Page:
Did you know that people form an impression about you in only four seconds, according to an article on NBC’s Today.com?
Scary thought, isn’t it? Particularly if the people who are forming that impression are the ones who might hire you, promote you, recommend you, or fund your big project.
One of the biggest components of that first, four-second impression is your body language. Yes, there are people who study it and can tell you what every little fidget or twitch indicates about your state of mind. But the rest of us are aware too, just not as consciously.
It's likely that you don't consciously notice the difference between a woman who walks into the room with shoulders slouched, eyes down, twirling a lock of her hair, and slithering self-consciously into a chair -- or the one who strides in confidently, making eye contact, shoulders back, posture straight, and offers her hand in greeting.
You may not consciously notice the specific nuances of their body language that sets them apart, perhaps — but the subconscious impression you form takes all those details into consideration ... and more -- much more. The same is true of the conscious or subconscious impression others form of your body language.
Have you ever had any of these three thoughts?
“There’s something about that guy I just don’t trust.”
Well, it could be the fact that he keeps touching his face, which, according to body language expert Eliot Hoppe, signifies deceit or insincerity. Refusal to make eye contact also leads to this untrustworthy impression.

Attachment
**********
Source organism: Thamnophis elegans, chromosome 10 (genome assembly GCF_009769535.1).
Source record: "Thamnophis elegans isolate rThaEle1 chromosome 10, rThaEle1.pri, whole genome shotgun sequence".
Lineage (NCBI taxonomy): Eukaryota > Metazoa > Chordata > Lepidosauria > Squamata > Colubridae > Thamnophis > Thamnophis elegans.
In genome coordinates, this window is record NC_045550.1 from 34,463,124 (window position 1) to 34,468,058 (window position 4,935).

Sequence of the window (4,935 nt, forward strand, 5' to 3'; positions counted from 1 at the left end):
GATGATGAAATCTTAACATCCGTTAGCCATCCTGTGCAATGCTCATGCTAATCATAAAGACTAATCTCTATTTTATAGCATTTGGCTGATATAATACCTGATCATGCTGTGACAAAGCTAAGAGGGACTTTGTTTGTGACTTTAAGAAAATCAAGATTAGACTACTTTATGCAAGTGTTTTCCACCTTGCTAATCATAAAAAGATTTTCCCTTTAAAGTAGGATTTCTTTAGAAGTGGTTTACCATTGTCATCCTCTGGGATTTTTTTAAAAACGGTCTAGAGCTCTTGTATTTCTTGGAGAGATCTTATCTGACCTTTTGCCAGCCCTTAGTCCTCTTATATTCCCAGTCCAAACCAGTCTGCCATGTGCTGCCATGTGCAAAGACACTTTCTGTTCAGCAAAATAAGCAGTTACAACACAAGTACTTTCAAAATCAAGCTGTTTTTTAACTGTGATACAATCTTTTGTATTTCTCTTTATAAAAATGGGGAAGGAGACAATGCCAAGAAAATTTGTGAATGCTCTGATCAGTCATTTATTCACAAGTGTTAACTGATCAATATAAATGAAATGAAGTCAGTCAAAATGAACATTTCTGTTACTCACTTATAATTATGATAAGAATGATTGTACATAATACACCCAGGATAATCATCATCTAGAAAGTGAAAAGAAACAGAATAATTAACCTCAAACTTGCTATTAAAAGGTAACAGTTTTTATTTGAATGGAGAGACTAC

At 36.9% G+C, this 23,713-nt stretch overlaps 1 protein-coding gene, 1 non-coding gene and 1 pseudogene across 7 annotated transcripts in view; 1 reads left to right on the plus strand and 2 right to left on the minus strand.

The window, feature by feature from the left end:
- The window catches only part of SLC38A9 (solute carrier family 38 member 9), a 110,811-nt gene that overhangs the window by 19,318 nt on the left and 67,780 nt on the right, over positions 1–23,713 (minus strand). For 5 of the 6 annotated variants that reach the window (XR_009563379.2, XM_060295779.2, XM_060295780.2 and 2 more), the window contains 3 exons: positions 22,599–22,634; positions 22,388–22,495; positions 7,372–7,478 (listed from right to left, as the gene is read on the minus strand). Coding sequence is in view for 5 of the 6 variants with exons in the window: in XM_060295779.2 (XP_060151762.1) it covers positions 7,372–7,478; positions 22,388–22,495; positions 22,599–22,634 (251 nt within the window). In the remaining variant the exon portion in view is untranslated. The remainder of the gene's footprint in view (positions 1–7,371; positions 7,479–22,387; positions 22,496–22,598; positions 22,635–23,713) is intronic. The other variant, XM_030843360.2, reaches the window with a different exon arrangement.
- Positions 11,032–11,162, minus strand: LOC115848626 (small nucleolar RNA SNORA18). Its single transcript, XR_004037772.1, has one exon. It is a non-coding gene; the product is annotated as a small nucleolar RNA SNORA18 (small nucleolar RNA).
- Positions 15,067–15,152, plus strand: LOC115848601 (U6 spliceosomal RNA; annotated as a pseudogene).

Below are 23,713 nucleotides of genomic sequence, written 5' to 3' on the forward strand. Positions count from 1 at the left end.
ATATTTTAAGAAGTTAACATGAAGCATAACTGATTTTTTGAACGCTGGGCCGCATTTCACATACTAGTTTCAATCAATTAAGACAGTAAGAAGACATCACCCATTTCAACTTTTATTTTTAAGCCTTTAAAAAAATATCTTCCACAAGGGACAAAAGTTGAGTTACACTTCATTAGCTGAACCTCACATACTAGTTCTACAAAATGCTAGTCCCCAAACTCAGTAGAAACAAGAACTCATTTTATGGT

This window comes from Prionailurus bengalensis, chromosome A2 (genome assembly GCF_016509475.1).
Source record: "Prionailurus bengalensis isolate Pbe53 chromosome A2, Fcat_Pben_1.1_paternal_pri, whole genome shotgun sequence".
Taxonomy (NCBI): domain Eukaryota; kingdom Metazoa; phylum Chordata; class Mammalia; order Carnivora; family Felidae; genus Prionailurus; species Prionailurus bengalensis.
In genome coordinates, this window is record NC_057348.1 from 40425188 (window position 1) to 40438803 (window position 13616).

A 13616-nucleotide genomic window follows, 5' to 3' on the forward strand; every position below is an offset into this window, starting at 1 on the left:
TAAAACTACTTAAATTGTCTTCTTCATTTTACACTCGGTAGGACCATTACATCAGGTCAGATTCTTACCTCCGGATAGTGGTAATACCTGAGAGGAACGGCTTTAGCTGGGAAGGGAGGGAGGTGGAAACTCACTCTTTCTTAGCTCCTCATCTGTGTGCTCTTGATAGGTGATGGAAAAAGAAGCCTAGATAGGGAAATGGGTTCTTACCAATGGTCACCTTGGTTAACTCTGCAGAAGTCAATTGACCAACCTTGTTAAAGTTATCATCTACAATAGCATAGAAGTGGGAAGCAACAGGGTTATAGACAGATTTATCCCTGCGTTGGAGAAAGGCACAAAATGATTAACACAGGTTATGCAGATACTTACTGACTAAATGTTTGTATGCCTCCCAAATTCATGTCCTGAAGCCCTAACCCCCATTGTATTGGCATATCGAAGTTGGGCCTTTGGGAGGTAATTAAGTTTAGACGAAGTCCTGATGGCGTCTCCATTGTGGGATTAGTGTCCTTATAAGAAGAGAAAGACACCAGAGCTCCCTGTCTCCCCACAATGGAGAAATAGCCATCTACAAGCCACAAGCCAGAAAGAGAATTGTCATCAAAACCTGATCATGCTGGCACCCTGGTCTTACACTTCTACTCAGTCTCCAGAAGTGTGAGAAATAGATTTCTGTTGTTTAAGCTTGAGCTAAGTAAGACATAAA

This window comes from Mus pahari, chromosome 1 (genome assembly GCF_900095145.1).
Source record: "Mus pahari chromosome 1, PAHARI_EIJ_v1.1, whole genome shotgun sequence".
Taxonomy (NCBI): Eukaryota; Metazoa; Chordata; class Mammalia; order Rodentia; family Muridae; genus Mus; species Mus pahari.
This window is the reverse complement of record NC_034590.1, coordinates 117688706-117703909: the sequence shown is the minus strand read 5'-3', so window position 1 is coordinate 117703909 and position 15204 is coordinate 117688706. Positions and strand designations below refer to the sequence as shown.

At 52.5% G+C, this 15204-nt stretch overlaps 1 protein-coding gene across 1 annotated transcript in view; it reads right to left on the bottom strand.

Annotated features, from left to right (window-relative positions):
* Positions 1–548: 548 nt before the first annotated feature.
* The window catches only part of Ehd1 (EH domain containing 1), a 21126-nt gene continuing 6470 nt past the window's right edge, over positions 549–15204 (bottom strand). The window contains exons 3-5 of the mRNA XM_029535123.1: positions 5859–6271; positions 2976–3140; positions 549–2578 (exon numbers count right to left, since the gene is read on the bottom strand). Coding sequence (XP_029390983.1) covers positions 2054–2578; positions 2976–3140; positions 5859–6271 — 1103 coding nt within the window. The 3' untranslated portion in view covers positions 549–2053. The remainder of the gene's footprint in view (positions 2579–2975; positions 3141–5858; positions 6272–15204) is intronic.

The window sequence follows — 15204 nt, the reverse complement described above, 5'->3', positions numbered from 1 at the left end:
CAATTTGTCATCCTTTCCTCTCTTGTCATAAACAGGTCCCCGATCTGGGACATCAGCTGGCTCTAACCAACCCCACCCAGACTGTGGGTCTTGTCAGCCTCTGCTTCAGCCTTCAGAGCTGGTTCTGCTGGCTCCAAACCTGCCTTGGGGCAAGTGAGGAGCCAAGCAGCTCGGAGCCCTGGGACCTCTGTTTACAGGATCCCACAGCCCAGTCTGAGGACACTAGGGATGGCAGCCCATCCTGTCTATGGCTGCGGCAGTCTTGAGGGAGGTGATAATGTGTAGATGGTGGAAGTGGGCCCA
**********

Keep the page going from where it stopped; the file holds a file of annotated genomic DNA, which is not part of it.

“He just feels arrogant to me.”
It could be that he’s wearing power colors such as yellow or red -- or, standing with his hands on hips, or pointing at you.
“He seems nervous.”
There are many things that would give this impression, from standing with arms crossed over one’s chest to touching one’s neck to inappropriate laughing.
Now, don’t get paranoid. (Because that will probably show up in your body language, too!)
Body language is just as important when you are making a presentation as it is when you are walking into a job interview. You’ve already got the job, but you want to keep it and advance up the corporate ladder.
Here are four body language pointers for presenters to remember:
- Don’t cross your arms/fidget. As I already mentioned, crossing your arms can make you look nervous, closed, defensive, or even angry. And as usual, mom was right when she said, “stop fidgeting.” That goes for fidgeting with your phone, too.
- Use gestures to emphasize points, but don’t flail your arms around. I saw a former colleague in a parking lot the other day, from a distance. At first I wasn’t sure if it was him, but as soon as he began waving his arms around at the person he was talking to, I knew. Be remembered for something else. Don’t turn yourself into a caricature.
- The most effective speaking stance is a slight forward lean, not swaying back and forth or bouncing on your feet. That’s distracting to your audience, and will give the appearance of nervousness -- so, even if you are nervous, try to stay still.
- Nodding to emphasize a point helps you make a connection with your audience. This is also true of making eye contact, and using storytelling. The more they are connected, the more your audience members will be able to hear and retain what you’re saying.
For more pointers on using effective body language to ace your next presentation, check out my book Speaking is an Audience-Centered Sport: How to Create and Deliver Presentations that Make People Sit Up, Take Notice, and Beg for More!